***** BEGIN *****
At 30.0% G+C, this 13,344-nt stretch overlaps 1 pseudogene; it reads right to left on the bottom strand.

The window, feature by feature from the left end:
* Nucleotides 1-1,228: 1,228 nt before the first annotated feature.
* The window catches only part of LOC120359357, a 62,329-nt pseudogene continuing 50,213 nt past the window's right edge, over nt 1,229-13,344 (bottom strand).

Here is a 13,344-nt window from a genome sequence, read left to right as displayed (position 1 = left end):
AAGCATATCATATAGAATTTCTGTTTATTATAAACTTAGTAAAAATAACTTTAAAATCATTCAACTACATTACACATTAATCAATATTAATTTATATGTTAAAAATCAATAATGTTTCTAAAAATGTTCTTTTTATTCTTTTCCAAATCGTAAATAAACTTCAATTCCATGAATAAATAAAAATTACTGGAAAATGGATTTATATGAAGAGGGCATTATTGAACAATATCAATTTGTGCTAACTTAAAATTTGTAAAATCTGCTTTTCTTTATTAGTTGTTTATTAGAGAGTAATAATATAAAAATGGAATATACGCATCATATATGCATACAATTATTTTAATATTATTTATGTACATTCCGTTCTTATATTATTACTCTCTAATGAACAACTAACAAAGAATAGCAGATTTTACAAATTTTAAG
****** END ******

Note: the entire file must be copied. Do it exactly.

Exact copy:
At 30.0% G+C, this 13,344-nt stretch overlaps 1 pseudogene; it reads right to left on the bottom strand.

The window, feature by feature from the left end:
* Nucleotides 1-1,228: 1,228 nt before the first annotated feature.
* The window catches only part of LOC120359357, a 62,329-nt pseudogene continuing 50,213 nt past the window's right edge, over nt 1,229-13,344 (bottom strand).

Here is a 13,344-nt window from a genome sequence, read left to right as displayed (position 1 = left end):
AAGCATATCATATAGAATTTCTGTTTATTATAAACTTAGTAAAAATAACTTTAAAATCATTCAACTACATTACACATTAATCAATATTAATTTATATGTTAAAAATCAATAATGTTTCTAAAAATGTTCTTTTTATTCTTTTCCAAATCGTAAATAAACTTCAATTCCATGAATAAATAAAAATTACTGGAAAATGGATTTATATGAAGAGGGCATTATTGAACAATATCAATTTGTGCTAACTTAAAATTTGTAAAATCTGCTTTTCTTTATTAGTTGTTTATTAGAGAGTAATAATATAAAAATGGAATATACGCATCATATATGCATACAATTATTTTAATATTATTTATGTACATTCCGTTCTTATATTATTACTCTCTAATGAACAACTAACAAAGAATAGCAGATTTTACAAATTTTAAG